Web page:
An Yuan Museum

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Museum of An Yuan Rails and Mines Workers Campaign which covers an area of 0.1 million square meters was built in 1956. This display building was built in 1968. It consists of nine immovable cultural relics. Among them, there are four key historical sites under state protection. Six key historical sites under province protection and seven key historical sites under municipal protection.

In 1981, Deng Xiaoping inscribed the name for the museum in person. It was chosen as one of the first 100 “National Demonstration Bases for Patriotism Education” in 1997 and one of Chinese ten main “Red Scenic Zones” in 2008. In 2009, it was also ratified as “The First National Defense Education Base”.


Chairman Mao Statue


An Yuan Museum

This is the view from the front door of the museum looking towards Pingxiang.

Representation of the Mine Workers Tunnel EntranceRepresentation of the Entrance to the Mine Workers Tunnel


An Yuan Mine Workers


An Yuan Mine Workers

Representation of the mine workers

Young Mao

A painting of Chairmen Mao in 1967

Chairmen Mao Wax Statue

Life size wax statues of Chairmen Mao in negotiations with Landlords


Stocks used during the era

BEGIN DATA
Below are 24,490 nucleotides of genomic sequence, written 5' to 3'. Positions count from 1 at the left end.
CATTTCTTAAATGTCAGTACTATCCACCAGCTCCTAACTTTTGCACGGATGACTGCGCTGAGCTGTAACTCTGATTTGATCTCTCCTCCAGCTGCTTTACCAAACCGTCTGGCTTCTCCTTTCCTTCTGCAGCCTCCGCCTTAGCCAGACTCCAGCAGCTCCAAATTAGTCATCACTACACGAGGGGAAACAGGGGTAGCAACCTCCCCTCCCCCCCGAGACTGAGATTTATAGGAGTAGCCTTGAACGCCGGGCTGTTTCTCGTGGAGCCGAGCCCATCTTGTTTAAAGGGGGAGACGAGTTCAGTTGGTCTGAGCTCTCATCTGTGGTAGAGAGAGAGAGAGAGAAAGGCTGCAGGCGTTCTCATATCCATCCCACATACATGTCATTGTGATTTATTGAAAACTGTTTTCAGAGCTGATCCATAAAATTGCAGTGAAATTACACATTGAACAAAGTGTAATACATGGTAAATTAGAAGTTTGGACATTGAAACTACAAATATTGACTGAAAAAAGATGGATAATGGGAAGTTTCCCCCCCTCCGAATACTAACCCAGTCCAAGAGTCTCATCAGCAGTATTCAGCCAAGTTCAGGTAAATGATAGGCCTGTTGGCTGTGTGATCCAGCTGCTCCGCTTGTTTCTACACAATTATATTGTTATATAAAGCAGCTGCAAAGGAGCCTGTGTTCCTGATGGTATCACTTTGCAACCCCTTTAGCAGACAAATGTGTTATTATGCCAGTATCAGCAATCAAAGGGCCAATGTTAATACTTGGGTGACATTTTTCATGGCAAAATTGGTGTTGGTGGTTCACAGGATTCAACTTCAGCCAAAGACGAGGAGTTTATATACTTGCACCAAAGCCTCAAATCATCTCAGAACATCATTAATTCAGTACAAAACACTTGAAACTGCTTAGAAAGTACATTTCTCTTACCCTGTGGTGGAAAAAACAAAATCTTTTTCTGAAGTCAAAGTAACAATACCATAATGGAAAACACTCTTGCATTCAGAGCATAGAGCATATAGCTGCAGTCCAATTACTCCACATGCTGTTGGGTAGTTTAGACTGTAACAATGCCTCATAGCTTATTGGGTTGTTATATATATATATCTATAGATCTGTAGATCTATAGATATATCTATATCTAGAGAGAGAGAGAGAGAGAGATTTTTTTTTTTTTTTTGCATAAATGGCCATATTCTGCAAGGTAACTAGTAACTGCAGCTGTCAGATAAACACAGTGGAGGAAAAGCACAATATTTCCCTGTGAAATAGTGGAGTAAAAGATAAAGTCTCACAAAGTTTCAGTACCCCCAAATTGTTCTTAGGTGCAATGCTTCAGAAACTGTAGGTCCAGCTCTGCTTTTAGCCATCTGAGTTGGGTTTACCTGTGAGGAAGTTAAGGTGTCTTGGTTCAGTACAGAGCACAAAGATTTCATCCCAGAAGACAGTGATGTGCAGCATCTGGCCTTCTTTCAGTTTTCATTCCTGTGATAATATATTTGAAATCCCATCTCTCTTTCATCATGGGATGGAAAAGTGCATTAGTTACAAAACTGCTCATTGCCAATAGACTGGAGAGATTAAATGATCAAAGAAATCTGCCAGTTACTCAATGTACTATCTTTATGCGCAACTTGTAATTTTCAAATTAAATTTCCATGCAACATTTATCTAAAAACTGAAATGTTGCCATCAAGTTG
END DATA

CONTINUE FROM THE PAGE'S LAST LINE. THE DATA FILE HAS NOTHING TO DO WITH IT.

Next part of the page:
Road to Jinggang Mountain

The Road to Jinggang Mountain 1968

Poem by Chairmen Mao

This is a poem written by Chairmen Mao in 1927.

I am told the translation will lose effect but I will translate it and post it's meaning on a later date.

Me and Chairmen Mao

As quoted from Wikipedia
The Autumn Harvest Uprising (simplified Chinese: 秋收起义; traditional Chinese: 秋收起義; pinyin: Qīushōu Qǐyì) was an insurrection that took place in Hunan and Jiangxi provinces, China, on September 7, 1927, led by Mao Zedong, who established a short-lived Hunan Soviet.

Mao led a small army of peasants against the Kuomintang and the landlords of Hunan. The uprising was defeated by Kuomintang forces and Mao was forced to retreat to the Jinggang Mountains on the border between Hunan and Jiangxi provinces, where emerged an army of miners. This was the first armed uprising by the Communists, and it marked a significant change in their strategy. Mao and Red Army founder Zhu De went on to develop a rural-based strategy that centred on guerrilla tactics, paving the way to the Long March of 1934 (the first Long March in 1918 not accountable).